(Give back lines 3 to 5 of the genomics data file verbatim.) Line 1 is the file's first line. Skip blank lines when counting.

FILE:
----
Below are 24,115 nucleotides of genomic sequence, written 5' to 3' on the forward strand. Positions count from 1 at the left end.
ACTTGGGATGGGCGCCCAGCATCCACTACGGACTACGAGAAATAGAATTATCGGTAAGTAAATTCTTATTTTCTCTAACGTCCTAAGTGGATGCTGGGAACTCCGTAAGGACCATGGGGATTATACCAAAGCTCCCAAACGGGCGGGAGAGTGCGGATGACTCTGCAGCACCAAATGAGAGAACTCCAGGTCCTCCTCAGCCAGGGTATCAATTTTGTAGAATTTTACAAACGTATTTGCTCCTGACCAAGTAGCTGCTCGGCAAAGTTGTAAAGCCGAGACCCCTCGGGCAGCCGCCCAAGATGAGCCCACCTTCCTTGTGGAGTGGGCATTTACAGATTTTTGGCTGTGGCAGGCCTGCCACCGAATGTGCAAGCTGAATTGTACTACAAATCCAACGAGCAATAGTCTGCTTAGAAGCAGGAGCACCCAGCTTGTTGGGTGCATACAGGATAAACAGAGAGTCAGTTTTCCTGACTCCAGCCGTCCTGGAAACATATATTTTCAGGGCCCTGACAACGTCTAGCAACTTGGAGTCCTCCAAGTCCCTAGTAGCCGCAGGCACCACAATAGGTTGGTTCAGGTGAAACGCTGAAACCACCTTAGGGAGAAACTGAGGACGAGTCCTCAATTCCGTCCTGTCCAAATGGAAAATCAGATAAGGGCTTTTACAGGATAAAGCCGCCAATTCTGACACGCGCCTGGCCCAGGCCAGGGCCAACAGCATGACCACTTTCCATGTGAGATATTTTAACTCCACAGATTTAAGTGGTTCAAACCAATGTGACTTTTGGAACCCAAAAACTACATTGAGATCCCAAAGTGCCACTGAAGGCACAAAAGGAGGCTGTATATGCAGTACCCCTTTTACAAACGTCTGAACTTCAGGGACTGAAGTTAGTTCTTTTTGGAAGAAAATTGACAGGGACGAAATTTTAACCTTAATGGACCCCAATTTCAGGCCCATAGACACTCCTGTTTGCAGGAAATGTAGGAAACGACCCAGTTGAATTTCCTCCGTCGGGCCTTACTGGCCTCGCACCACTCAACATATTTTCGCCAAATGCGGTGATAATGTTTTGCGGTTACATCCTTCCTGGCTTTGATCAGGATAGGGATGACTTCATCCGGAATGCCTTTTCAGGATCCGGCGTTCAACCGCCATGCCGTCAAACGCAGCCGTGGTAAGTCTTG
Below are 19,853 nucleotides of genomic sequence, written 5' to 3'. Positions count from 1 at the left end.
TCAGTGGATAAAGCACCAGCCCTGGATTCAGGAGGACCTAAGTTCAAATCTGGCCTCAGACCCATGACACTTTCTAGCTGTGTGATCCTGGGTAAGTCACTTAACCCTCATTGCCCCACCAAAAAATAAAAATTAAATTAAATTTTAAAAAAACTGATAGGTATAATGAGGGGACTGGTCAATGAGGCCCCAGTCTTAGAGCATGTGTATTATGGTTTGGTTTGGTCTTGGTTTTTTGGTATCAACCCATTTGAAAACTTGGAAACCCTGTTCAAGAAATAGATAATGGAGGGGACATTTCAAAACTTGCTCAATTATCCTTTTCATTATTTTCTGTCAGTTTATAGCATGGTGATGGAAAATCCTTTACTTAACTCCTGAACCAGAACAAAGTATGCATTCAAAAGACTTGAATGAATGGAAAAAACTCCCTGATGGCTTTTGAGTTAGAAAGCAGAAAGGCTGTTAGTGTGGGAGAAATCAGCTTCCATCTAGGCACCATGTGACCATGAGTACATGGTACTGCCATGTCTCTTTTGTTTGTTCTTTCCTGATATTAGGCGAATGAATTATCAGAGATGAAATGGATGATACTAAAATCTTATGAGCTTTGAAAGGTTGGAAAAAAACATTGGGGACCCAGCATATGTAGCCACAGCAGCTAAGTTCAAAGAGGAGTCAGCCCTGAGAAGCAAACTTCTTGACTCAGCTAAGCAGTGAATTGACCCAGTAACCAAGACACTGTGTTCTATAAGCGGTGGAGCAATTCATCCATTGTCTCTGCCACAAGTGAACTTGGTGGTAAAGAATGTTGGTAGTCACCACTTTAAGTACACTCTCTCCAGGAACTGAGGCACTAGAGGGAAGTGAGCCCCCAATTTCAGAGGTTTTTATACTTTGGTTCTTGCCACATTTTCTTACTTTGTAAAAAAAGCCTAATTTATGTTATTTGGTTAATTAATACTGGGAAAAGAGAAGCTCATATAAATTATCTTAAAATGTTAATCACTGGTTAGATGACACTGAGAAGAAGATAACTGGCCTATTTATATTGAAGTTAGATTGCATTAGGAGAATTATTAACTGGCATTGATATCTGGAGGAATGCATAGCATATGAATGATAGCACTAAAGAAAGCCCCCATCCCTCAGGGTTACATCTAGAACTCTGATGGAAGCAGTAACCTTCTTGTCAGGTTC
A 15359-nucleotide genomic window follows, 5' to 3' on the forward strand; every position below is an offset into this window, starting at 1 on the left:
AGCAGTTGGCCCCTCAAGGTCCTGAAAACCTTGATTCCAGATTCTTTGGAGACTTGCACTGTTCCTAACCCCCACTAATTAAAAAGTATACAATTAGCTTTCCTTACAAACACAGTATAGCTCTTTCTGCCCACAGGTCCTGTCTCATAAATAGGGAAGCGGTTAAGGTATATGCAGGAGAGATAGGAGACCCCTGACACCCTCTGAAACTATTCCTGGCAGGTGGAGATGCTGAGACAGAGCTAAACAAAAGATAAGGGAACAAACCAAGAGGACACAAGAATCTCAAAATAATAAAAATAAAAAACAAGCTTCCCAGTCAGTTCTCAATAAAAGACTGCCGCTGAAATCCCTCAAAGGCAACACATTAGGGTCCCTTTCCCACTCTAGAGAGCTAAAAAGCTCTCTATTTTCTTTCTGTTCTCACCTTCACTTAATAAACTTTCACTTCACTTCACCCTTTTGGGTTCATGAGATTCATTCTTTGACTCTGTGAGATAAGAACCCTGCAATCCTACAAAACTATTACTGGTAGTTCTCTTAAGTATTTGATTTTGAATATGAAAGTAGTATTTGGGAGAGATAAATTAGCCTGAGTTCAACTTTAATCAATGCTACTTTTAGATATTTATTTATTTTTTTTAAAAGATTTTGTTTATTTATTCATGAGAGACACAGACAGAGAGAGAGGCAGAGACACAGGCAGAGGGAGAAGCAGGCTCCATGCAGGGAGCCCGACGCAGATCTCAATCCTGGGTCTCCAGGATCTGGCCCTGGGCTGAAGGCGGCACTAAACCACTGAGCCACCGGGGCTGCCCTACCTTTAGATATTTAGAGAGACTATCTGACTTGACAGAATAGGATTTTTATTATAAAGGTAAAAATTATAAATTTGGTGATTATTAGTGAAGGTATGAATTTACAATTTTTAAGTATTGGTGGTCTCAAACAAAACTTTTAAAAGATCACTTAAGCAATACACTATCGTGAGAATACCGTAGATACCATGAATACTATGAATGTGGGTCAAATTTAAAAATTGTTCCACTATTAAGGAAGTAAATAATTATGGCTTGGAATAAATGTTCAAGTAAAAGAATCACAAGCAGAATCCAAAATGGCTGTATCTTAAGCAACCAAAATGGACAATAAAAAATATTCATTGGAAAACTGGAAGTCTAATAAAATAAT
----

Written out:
Below are 19,853 nucleotides of genomic sequence, written 5' to 3'. Positions count from 1 at the left end.
TCAGTGGATAAAGCACCAGCCCTGGATTCAGGAGGACCTAAGTTCAAATCTGGCCTCAGACCCATGACACTTTCTAGCTGTGTGATCCTGGGTAAGTCACTTAACCCTCATTGCCCCACCAAAAAATAAAAATTAAATTAAATTTTAAAAAAACTGATAGGTATAATGAGGGGACTGGTCAATGAGGCCCCAGTCTTAGAGCATGTGTATTATGGTTTGGTTTGGTCTTGGTTTTTTGGTATCAACCCATTTGAAAACTTGGAAACCCTGTTCAAGAAATAGATAATGGAGGGGACATTTCAAAACTTGCTCAATTATCCTTTTCATTATTTTCTGTCAGTTTATAGCATGGTGATGGAAAATCCTTTACTTAACTCCTGAACCAGAACAAAGTATGCATTCAAAAGACTTGAATGAATGGAAAAAACTCCCTGATGGCTTTTGAGTTAGAAAGCAGAAAGGCTGTTAGTGTGGGAGAAATCAGCTTCCATCTAGGCACCATGTGACCATGAGTACATGGTACTGCCATGTCTCTTTTGTTTGTTCTTTCCTGATATTAGGCGAATGAATTATCAGAGATGAAATGGATGATACTAAAATCTTATGAGCTTTGAAAGGTTGGAAAAAAACATTGGGGACCCAGCATATGTAGCCACAGCAGCTAAGTTCAAAGAGGAGTCAGCCCTGAGAAGCAAACTTCTTGACTCAGCTAAGCAGTGAATTGACCCAGTAACCAAGACACTGTGTTCTATAAGCGGTGGAGCAATTCATCCATTGTCTCTGCCACAAGTGAACTTGGTGGTAAAGAATGTTGGTAGTCACCACTTTAAGTACACTCTCTCCAGGAACTGAGGCACTAGAGGGAAGTGAGCCCCCAATTTCAGAGGTTTTTATACTTTGGTTCTTGCCACATTTTCTTACTTTGTAAAAAAAGCCTAATTTATGTTATTTGGTTAATTAATACTGGGAAAAGAGAAGCTCATATAAATTATCTTAAAATGTTAATCACTGGTTAGATGACACTGAGAAGAAGATAACTGGCCTATTTATATTGAAGTTAGATTGCATTAGGAGAATTATTAACTGGCATTGATATCTGGAGGAATGCATAGCATATGAATGATAGCACTAAAGAAAGCCCCCATCCCTCAGGGTTACATCTAGAACTCTGATGGAAGCAGTAACCTTCTTGTCAGGTTC
A 15359-nucleotide genomic window follows, 5' to 3' on the forward strand; every position below is an offset into this window, starting at 1 on the left: